There has been lots of talk of the danger of “trade wars” in newspapers in recent months. The Trade War Alarmists are likely wrong.
Trade wars have rarely, if ever, happened in history. Ian Fletcher, author of Free Trade Doesn’t Work, described the mysterious, mythical non-existence of historical trade wars in his book and in a recent article in the Huffington Post. As Fletcher points out, despite free traders’ efforts to mangle the historical record and attribute the Great Depression to the tariffs of the Smoot-Hawley Act, economists from Milton Friedman to Ben Bernanke are agreed that the Great Depression was caused by financial and monetary developments, with trade and currency playing only a minor role. Indeed, the U.S. relied on protectionist policies in the crucial period of its industrial revolution from 1865 to 1929. “All four presidents on Mount Rushmore were protectionist,” Fletcher writes.
Yet even if a trade war materialized, the US would easily win. Since the 1970s, the U.S. economy has been like those old college friends in the movie who go to Las Vegas to spend millions of dollars they don’t have. We’ve run trade deficits for 41 years, and funded it all by selling bonds, real estate and other assets to foreigners. As an economy, our drug of choice is overspending. We spend more than we produce and every time recession looms, the Fed or the government pulls another lever to make sure we can spend some more. Now the benefit of this sad state of affairs is the U.S. has become the consumer of choice for production (and overproduction) everywhere else in the world.
Check out this article and more like it on the CPA website. here.
Overdependence on the U.S. consumer means that most other nations have far more to lose from a trade war than we do. As Commerce Secretary Wilbur Ross pointed out in his confirmation hearing testimony, China is America’s vendor. We have the power of being their largest customer. Globally, our “edge” is $502 billion annually, i.e. the value of last year’s trade deficit. That’s how much more we spend on foreign goods and services than foreigners spend on ours.
Other countries rely upon the US for export revenue much more than we rely upon them. Figure 1 compares U.S. trade dependence between the U.S. and our top five trading counterparties. Our two NAFTA neighbors, Canada and Mexico, rely on us for exports worth more than 20% of their GDP! We rely on them to take exports worth less than 2% of our GDP. Any effort by the U.S. government to restrict trade to those two countries could have a far larger impact on their economies than ours.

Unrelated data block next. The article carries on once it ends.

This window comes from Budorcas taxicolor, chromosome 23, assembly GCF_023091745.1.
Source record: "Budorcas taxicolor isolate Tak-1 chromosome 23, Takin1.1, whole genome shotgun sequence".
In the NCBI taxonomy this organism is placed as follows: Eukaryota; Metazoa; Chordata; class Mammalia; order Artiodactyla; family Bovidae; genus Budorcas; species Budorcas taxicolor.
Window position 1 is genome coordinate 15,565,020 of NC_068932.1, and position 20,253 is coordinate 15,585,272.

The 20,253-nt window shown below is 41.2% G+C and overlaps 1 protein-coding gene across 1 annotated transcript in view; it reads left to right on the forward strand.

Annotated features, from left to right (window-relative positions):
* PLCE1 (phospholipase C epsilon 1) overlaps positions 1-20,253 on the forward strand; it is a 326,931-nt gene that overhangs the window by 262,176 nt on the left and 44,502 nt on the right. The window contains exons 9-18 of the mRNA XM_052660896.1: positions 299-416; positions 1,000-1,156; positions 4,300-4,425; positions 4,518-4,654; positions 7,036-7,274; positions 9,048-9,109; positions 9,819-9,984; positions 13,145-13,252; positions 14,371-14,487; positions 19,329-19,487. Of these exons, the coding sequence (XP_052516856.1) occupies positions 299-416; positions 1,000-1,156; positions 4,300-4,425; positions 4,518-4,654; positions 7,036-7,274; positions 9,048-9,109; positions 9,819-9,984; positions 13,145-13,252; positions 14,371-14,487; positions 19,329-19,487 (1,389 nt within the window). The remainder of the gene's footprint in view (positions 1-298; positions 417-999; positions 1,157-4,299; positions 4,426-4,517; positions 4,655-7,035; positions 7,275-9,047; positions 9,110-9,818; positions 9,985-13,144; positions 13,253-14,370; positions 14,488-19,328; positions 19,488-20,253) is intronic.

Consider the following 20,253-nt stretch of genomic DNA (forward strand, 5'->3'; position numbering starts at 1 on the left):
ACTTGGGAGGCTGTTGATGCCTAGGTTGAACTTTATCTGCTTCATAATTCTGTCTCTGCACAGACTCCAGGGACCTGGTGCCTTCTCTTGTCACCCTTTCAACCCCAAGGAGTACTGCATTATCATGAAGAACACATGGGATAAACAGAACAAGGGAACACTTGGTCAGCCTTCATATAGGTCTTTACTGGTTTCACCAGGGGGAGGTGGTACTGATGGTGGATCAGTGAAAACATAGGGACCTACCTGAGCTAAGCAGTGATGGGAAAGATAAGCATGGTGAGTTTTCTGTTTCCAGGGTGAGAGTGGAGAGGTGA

The dependence of China (our largest trading partner), Japan, and Germany, on our consumer market is five to ten times greater than our exposure to theirs. In a game of chicken, we should be glad we are us and not them.
The list goes on. You can see in Figure 2 that in each case, those countries’ dependence on the American market runs some five to 40 times greater than our dependence on them. All these countries have a large incentive to avoid a trade war and instead seek peaceful discussions as the U.S. moves to reduce its trade deficit.
Let’s assume US officials sit down with their national representatives and say, “We are going to eliminate our trade deficit over a period of years. We will use a range of tools to reduce our deficit, including tariffs, more aggressive legal actions at the WTO, or new currency regimes to address undervalued national currencies. This goal is not negotiable but the means of achieving it are.” They have every incentive to negotiate a friendly and peaceful solution that achieves our goals while giving them time to rebalance their over reliance upon our market.
They will know that even were all these actions implemented, the U.S. would still be a large consumer of their products. Can anybody doubt that if all these trade measures were effectively implemented, the U.S. would still be a huge consumer of made-in-China iPhones, made-in-Germany Mercedes, and made-in-Japan machine tools? Of course we would. And our trading partners understand that.
The lesson of history is that wars don’t happen when both sides understand who would win. Wars do happen when both sides think (or are deluded to think) that they can easily beat the other. Think of 1914, 1939, or Vietnam. But in this case, anybody can see who would win.
We’ve paid a huge price for our addiction to trade deficits in terms of industrial decline. But since those countries are now dependent on us, we can use that fact as leverage. It’s not only diplomatic fair game to exploit it; it’s also the obligation our elected officials have to the voters, their children and their grandchildren who want a prosperous future.